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Public schools see fewer enrolled kindergartners. Where’d they go?

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First grade students prepare for class at St. Joseph Catholic School in La Puente, California on November 16, 2020, where pre-kindergarten to Second Grade students in need of special services returned to the classroom today for in-person instruction.

There's been an uptick in kindergarteners taken out of public schools over the past year. Frederic J. Brown/AFP via Getty Images

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Among the many things the pandemic has disrupted, education is near the top of the list — public school education, in particular, and enrollment in public schools, specifically.

Some families have chosen other options, like homeschooling or private school. Research out this week shows that shift has been especially pronounced in younger grades.

In Michigan, kindergarten enrollment in public schools dropped 10% last fall. And it’s not just happening in Michigan.

Last fall semester, Kevin Stange was talking to other parents with kids in the Ann Arbor Public Schools. A lot of them were planning on pulling their kids out. It got him thinking: “‘I wonder if you can see that in the data,’ and it turns out you really can,” he said.

Stange is a professor of public policy at the University of Michigan and an author of that working paper. He found that statewide kindergarten enrollment in public schools fell by the thousands. Without those students in the system, it’s hard to know where they went.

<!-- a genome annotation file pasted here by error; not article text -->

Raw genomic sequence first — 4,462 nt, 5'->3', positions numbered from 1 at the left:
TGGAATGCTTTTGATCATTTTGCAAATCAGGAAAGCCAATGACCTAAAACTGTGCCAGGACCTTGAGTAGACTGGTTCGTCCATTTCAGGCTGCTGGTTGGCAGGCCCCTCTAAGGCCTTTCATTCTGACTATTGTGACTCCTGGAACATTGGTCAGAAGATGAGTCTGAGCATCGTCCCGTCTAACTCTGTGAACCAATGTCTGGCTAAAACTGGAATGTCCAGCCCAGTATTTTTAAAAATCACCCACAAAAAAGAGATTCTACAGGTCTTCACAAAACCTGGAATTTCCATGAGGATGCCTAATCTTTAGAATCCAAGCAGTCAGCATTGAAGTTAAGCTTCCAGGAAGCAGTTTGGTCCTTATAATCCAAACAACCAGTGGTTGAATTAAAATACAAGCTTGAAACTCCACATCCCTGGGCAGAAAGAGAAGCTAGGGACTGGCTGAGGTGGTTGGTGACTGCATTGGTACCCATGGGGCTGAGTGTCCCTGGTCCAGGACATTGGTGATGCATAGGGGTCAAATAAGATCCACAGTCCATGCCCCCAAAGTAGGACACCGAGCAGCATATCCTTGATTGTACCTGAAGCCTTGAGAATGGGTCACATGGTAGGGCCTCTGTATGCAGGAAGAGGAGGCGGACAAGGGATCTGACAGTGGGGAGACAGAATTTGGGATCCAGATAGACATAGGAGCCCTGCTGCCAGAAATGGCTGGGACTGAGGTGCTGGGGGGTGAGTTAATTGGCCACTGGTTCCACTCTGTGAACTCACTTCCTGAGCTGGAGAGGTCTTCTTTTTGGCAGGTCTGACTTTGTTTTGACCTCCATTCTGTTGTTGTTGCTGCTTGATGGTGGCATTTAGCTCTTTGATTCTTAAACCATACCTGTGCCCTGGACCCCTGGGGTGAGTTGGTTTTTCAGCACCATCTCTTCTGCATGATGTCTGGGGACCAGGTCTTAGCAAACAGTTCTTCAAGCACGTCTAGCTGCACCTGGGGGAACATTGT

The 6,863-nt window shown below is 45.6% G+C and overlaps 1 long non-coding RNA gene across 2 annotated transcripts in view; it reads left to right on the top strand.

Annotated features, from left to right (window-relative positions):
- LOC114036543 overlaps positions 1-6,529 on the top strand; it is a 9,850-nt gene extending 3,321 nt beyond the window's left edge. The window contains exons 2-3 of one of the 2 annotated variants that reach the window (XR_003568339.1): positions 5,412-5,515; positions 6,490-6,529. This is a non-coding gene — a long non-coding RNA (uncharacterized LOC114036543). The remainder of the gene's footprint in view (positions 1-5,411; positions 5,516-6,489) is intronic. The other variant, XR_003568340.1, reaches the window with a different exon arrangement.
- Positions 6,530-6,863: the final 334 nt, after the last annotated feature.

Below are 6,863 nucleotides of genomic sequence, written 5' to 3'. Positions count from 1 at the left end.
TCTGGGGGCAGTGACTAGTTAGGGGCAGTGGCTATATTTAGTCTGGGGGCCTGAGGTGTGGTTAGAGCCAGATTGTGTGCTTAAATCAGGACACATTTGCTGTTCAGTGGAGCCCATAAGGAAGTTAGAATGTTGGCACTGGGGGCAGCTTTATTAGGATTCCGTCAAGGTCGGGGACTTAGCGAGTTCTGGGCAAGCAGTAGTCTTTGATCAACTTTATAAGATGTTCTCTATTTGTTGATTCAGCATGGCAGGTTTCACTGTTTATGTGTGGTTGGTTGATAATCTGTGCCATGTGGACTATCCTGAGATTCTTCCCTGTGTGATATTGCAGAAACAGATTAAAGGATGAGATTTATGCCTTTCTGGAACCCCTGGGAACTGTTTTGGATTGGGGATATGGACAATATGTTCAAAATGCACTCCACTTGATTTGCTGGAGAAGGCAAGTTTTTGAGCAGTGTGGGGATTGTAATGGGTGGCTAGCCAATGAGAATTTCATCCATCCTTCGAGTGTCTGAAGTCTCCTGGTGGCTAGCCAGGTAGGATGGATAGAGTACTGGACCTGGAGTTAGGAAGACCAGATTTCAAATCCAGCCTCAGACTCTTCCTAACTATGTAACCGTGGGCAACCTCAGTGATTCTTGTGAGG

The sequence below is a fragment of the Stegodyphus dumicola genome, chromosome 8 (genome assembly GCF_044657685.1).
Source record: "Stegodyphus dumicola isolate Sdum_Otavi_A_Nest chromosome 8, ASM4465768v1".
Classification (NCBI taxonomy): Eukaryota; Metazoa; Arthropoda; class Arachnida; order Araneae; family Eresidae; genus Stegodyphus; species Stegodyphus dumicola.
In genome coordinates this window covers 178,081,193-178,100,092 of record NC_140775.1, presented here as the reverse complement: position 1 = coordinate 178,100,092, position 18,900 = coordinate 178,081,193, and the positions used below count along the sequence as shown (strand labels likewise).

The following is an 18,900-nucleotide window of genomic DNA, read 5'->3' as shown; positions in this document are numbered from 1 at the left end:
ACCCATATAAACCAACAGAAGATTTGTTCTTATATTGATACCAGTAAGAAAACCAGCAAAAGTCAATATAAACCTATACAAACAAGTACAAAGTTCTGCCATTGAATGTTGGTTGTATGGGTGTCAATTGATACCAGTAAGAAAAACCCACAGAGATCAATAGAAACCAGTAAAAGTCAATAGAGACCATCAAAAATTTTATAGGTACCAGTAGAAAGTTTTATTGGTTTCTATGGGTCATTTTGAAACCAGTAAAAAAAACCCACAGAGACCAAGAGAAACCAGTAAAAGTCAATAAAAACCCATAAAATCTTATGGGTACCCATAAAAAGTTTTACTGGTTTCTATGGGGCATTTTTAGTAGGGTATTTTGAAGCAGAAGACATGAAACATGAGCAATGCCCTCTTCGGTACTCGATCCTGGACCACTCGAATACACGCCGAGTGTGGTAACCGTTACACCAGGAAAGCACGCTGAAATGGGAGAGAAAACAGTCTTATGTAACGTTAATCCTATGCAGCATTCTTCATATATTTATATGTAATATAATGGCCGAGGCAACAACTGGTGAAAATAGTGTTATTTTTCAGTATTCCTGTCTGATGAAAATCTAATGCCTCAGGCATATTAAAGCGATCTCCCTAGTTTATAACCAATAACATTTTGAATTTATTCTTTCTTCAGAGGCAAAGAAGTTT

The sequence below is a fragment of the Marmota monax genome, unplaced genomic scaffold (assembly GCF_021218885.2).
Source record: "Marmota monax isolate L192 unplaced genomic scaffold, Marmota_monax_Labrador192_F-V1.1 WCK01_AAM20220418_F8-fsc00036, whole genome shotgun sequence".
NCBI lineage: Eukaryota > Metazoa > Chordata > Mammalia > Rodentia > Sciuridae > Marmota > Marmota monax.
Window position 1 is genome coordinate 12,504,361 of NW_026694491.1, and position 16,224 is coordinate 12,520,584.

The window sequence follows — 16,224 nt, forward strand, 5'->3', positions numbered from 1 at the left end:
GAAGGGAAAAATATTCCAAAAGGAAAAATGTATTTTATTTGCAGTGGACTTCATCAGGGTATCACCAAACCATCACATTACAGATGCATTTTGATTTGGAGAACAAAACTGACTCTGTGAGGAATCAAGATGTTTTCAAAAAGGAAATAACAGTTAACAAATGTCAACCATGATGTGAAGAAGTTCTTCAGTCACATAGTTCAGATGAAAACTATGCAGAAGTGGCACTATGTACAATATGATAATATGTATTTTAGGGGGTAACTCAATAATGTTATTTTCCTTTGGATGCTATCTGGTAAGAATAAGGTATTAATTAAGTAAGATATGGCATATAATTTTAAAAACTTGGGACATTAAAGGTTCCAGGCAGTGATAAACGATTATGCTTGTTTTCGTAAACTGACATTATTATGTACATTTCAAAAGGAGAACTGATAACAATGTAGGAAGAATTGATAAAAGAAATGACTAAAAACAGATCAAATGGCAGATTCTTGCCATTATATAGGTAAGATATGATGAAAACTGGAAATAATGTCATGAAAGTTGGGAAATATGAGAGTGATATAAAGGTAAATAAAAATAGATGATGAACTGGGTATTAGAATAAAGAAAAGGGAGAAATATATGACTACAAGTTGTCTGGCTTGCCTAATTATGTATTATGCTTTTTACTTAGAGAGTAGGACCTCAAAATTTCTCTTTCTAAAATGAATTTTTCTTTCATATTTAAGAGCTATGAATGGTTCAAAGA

Looking at first-graders gave him a clue. “Something like 2% of that group stayed home for homeschool, and that’s just a huge increase,” Stange said.

Los Angeles Unified has dealt with a similar enrollment challenge, according to Jenny Hontz with parent advocacy group Speak Up. Hontz has talked with parents considering their options, including one who kept her kindergartener home.

“I don’t know if she’ll ever come back to the school system,” Hontz said. The pandemic disruption has set a portion of young kids on another path, she added.

The growth of homeschooling is the topic of a conference that Jim Mason, vice president of the Home School Legal Defense Association, is sponsoring this week in Cincinnati, Ohio.

“Oh yeah, well, we’re deluged with all these people,” Mason said. “How do we even keep up with it?” The number of homeschoolers in the network has basically doubled, Mason said. Now, they‘re working to keep them there.

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